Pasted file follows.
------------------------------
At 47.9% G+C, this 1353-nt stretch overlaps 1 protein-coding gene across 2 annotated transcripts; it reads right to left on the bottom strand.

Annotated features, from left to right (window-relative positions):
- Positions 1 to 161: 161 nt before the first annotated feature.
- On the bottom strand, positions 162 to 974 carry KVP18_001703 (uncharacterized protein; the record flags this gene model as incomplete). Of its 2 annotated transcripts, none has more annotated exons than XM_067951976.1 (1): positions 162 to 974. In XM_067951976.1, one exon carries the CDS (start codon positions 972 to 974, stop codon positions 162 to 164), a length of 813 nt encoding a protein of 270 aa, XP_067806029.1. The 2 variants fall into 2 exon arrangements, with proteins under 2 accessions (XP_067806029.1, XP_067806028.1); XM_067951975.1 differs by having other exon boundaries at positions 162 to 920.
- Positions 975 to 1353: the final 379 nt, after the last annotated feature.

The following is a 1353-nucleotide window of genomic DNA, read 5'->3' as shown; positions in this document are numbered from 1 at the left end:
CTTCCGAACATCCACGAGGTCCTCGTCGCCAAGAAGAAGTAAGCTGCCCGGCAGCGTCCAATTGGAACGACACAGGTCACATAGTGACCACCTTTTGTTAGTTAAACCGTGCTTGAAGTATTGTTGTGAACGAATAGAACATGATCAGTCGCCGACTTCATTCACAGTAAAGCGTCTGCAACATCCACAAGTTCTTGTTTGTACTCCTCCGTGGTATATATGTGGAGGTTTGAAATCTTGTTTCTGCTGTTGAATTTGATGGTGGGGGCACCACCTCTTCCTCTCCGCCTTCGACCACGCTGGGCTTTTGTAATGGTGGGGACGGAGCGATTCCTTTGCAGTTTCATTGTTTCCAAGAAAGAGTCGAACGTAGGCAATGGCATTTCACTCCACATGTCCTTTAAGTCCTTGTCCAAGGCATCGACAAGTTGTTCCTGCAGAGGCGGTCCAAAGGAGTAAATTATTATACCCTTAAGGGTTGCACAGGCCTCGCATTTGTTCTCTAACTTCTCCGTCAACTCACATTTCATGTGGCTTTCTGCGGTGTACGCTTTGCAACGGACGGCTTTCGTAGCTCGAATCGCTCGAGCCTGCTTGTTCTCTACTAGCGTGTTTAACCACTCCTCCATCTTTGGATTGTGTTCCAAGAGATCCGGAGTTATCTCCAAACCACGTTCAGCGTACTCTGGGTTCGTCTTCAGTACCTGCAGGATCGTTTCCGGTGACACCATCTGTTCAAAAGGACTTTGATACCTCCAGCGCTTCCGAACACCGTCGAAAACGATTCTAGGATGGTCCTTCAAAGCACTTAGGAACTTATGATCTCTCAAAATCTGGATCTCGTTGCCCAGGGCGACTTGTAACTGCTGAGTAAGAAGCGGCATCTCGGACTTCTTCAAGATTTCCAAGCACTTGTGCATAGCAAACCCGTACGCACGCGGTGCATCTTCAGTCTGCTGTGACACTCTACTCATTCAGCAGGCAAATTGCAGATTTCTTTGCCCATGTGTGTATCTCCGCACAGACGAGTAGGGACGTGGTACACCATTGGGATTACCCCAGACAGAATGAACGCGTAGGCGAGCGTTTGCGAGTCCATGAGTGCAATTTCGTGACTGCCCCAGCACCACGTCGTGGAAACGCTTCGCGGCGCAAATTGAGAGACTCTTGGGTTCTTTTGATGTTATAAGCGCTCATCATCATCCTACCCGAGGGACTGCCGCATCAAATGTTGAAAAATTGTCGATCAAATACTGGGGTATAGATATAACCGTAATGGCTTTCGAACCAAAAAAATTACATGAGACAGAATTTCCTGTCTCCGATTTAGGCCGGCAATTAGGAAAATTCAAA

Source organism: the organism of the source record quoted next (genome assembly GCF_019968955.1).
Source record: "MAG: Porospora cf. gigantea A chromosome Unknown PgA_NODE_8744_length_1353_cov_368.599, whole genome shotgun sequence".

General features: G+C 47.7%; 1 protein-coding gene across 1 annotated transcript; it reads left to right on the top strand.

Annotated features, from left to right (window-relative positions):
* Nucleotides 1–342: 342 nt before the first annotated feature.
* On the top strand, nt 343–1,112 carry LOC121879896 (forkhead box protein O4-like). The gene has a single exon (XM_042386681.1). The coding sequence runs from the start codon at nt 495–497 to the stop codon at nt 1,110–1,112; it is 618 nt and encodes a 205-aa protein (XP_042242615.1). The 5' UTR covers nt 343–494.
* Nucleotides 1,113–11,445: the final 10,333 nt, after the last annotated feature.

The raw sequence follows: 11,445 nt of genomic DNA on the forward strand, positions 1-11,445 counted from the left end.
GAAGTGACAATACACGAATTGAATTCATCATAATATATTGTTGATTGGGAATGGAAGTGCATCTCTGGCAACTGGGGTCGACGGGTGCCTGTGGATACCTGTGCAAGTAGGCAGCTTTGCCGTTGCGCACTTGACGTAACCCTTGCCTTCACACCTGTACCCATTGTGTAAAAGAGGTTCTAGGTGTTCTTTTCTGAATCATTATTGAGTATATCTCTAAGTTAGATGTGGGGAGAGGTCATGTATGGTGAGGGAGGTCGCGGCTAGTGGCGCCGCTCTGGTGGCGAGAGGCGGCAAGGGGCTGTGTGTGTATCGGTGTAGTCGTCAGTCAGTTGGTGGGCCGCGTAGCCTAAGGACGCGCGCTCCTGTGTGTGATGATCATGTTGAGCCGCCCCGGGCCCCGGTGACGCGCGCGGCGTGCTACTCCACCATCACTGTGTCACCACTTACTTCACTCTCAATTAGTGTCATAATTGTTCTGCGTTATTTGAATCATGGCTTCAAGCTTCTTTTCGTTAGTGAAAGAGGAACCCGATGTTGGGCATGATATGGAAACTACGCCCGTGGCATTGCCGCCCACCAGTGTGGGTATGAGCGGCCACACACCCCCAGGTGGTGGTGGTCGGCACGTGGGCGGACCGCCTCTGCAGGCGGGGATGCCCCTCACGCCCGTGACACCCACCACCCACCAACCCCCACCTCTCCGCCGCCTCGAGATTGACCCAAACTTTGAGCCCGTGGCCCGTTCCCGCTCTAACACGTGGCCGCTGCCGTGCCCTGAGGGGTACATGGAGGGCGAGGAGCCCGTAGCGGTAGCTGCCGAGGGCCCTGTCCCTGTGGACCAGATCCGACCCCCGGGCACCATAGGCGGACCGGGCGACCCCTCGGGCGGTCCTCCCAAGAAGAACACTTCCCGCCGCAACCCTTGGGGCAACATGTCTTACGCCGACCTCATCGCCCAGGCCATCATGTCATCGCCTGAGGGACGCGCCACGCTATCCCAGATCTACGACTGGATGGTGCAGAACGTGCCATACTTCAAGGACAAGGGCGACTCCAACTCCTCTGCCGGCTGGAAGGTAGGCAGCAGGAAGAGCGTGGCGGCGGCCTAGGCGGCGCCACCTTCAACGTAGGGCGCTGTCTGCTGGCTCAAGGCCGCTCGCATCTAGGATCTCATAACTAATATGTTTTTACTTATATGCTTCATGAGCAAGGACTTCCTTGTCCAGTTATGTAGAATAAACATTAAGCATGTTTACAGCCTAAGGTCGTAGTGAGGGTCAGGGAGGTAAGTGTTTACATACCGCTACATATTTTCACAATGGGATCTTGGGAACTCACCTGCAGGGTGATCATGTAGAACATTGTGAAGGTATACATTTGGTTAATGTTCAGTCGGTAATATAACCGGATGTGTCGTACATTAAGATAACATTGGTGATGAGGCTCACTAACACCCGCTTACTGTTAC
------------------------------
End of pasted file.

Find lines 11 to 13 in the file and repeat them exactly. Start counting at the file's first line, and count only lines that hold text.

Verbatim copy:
Annotated features, from left to right (window-relative positions):
* Nucleotides 1–342: 342 nt before the first annotated feature.
* On the top strand, nt 343–1,112 carry LOC121879896 (forkhead box protein O4-like). The gene has a single exon (XM_042386681.1). The coding sequence runs from the start codon at nt 495–497 to the stop codon at nt 1,110–1,112; it is 618 nt and encodes a 205-aa protein (XP_042242615.1). The 5' UTR covers nt 343–494.